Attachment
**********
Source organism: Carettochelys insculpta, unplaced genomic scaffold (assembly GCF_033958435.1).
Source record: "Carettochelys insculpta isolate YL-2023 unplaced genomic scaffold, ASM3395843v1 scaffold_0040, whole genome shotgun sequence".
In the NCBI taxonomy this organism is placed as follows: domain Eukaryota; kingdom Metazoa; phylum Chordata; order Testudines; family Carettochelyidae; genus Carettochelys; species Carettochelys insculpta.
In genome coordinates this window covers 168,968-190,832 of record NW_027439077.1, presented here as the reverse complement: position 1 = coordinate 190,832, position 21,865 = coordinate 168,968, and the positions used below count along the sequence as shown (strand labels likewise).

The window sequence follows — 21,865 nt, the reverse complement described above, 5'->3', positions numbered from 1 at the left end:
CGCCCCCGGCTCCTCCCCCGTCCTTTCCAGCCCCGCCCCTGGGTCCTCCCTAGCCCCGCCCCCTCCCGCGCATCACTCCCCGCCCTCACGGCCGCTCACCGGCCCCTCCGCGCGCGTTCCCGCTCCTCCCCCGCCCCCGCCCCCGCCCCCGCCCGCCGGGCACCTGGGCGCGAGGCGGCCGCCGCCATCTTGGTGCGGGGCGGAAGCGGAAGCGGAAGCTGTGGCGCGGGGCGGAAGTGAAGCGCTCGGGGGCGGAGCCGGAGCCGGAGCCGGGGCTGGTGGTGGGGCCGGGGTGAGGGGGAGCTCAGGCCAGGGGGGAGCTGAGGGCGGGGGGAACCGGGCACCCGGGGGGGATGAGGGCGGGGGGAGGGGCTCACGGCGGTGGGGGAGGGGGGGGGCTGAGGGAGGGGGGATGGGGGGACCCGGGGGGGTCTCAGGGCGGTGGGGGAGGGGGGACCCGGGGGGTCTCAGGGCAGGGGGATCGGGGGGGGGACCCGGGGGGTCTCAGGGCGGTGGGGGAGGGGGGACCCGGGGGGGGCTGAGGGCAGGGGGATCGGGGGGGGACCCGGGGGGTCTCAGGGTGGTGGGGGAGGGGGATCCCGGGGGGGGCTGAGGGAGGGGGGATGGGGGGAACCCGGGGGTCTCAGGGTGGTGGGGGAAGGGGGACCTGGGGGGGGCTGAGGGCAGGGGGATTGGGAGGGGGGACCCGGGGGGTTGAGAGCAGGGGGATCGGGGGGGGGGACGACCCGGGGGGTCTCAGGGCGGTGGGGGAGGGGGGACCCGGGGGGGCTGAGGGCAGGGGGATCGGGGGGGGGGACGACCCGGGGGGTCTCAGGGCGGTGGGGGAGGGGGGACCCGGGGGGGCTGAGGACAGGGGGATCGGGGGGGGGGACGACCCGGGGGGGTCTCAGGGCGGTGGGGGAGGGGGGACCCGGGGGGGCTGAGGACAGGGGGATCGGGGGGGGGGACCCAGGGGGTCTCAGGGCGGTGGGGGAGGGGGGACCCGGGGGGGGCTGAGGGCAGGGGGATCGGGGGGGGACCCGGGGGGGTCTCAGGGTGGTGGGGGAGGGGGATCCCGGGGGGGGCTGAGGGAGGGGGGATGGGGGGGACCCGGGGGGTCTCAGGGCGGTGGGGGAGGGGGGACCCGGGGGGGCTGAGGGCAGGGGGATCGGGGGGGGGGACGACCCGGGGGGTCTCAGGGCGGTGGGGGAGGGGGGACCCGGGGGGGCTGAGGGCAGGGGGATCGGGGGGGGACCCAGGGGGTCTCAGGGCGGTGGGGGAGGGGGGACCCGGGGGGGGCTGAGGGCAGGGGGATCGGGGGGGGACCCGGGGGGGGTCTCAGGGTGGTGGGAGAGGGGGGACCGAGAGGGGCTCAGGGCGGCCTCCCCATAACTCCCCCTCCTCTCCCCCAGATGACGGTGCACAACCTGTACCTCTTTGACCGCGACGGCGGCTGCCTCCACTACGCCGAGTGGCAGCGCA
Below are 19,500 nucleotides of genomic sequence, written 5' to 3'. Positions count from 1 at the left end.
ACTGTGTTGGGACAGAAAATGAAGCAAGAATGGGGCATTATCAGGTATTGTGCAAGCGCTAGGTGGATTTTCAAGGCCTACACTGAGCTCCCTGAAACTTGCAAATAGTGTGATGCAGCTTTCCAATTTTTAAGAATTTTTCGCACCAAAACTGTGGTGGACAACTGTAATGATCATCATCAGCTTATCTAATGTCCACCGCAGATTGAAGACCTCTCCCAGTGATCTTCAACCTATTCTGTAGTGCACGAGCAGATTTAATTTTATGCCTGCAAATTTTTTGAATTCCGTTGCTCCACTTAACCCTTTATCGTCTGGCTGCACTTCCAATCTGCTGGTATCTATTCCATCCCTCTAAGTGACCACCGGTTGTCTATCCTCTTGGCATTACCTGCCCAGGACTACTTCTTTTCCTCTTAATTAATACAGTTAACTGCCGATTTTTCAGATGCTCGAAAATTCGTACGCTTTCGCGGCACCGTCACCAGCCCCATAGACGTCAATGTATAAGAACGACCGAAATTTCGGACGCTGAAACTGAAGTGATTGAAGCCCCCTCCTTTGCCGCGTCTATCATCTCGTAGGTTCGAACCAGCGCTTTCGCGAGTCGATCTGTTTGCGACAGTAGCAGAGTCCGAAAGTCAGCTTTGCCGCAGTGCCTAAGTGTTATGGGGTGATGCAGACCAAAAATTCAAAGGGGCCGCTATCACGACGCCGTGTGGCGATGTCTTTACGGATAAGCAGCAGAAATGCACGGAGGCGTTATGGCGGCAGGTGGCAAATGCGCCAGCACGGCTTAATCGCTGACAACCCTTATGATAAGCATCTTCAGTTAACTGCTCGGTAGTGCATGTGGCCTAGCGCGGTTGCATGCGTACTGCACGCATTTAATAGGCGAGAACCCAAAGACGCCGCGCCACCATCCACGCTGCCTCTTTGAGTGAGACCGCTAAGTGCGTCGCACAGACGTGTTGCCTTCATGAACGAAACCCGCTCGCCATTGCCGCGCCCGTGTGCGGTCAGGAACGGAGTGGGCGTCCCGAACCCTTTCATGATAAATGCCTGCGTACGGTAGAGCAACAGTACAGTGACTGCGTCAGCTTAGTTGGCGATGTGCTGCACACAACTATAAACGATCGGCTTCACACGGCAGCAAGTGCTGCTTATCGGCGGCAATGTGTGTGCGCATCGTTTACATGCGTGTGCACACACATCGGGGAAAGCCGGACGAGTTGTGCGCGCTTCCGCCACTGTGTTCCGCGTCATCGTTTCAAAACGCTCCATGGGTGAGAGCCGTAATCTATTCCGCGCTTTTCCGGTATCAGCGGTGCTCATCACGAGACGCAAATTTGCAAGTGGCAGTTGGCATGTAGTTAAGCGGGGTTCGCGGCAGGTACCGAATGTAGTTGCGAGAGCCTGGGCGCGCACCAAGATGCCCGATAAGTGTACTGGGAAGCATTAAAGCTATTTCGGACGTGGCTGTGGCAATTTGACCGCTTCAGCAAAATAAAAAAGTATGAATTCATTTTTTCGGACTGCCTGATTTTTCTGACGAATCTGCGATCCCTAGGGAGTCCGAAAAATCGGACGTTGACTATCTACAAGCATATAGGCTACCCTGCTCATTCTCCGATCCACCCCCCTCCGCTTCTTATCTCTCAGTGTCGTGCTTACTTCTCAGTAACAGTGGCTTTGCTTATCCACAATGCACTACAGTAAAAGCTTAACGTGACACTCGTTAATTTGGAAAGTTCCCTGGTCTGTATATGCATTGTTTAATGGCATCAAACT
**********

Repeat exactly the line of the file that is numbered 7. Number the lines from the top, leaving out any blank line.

Below are 19,500 nucleotides of genomic sequence, written 5' to 3'. Positions count from 1 at the left end.